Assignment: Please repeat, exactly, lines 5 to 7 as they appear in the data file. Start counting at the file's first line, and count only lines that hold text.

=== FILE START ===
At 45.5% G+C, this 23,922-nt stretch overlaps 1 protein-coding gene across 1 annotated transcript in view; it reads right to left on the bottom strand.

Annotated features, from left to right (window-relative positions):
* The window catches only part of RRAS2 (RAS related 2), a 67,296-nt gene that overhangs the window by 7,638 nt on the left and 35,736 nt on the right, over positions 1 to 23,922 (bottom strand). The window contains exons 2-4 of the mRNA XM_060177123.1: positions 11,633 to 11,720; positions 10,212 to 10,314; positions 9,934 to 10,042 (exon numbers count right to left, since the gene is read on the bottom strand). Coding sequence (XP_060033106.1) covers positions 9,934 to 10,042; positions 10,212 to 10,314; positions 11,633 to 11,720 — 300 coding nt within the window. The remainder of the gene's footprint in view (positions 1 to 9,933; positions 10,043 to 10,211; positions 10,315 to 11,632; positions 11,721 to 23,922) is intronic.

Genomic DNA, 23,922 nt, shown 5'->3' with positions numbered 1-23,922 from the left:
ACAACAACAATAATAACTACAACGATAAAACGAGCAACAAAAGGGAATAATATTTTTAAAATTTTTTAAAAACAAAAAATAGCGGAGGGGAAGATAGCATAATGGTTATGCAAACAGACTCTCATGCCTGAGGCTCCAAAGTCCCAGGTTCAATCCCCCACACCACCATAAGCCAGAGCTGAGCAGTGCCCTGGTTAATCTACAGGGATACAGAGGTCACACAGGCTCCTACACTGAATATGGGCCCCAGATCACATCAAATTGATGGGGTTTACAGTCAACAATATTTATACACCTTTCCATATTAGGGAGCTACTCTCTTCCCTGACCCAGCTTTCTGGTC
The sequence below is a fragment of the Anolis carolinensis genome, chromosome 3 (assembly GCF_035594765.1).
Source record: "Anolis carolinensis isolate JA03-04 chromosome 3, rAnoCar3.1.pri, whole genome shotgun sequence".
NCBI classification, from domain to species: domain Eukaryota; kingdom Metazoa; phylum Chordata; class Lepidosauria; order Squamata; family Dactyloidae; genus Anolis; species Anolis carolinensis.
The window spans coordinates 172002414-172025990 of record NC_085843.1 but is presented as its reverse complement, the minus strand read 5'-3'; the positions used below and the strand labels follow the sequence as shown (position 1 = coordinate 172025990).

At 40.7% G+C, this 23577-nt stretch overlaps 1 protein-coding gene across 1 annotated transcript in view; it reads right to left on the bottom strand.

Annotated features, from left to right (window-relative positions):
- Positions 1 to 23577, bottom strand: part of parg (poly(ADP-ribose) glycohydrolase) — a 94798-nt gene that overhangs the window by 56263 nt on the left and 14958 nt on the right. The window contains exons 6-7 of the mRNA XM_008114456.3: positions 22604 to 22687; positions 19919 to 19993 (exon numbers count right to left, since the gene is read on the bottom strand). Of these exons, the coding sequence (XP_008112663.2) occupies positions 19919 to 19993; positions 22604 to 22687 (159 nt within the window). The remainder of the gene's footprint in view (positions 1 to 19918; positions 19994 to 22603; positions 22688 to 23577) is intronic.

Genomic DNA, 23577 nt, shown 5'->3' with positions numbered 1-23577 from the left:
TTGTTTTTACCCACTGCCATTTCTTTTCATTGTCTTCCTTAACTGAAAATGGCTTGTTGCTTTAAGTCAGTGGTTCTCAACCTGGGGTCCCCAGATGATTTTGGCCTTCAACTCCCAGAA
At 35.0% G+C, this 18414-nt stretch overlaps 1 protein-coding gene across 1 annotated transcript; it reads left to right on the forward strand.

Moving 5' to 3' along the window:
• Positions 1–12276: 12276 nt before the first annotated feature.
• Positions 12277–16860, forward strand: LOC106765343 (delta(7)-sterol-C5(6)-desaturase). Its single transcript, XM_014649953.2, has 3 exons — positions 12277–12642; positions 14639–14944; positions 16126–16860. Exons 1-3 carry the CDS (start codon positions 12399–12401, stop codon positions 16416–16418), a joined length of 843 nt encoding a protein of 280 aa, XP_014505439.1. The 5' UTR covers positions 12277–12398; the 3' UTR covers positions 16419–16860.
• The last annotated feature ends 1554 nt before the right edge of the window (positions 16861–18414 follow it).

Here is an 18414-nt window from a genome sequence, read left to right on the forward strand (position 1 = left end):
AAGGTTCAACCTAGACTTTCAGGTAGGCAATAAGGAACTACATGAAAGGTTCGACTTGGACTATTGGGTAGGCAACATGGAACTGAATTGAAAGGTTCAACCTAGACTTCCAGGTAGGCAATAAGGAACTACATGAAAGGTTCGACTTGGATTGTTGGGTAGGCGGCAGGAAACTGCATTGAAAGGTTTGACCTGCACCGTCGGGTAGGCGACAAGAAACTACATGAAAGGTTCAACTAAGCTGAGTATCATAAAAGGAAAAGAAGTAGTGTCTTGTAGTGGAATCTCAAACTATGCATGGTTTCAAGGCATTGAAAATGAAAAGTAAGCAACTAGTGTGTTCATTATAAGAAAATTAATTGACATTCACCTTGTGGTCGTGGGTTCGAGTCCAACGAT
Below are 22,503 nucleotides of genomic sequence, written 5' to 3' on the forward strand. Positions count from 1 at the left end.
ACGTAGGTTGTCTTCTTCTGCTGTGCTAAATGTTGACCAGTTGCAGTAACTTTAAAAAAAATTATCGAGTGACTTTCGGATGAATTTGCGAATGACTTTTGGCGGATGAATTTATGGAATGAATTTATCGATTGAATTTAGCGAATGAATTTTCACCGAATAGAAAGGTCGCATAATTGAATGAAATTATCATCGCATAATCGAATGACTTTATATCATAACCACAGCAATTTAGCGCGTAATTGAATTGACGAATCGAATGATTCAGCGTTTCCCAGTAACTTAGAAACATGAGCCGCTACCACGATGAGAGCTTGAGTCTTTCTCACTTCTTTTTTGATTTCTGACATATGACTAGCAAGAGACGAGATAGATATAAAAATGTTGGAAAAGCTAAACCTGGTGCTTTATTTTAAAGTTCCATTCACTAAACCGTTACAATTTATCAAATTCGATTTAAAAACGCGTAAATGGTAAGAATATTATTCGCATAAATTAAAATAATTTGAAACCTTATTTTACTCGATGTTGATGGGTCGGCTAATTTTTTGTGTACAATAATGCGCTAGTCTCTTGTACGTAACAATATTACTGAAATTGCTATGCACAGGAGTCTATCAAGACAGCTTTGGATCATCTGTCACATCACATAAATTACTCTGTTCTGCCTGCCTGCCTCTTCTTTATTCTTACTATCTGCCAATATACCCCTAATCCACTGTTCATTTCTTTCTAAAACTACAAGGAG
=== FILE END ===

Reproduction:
ACAACAACAATAATAACTACAACGATAAAACGAGCAACAAAAGGGAATAATATTTTTAAAATTTTTTAAAAACAAAAAATAGCGGAGGGGAAGATAGCATAATGGTTATGCAAACAGACTCTCATGCCTGAGGCTCCAAAGTCCCAGGTTCAATCCCCCACACCACCATAAGCCAGAGCTGAGCAGTGCCCTGGTTAATCTACAGGGATACAGAGGTCACACAGGCTCCTACACTGAATATGGGCCCCAGATCACATCAAATTGATGGGGTTTACAGTCAACAATATTTATACACCTTTCCATATTAGGGAGCTACTCTCTTCCCTGACCCAGCTTTCTGGTC
The sequence below is a fragment of the Anolis carolinensis genome, chromosome 3 (assembly GCF_035594765.1).
Source record: "Anolis carolinensis isolate JA03-04 chromosome 3, rAnoCar3.1.pri, whole genome shotgun sequence".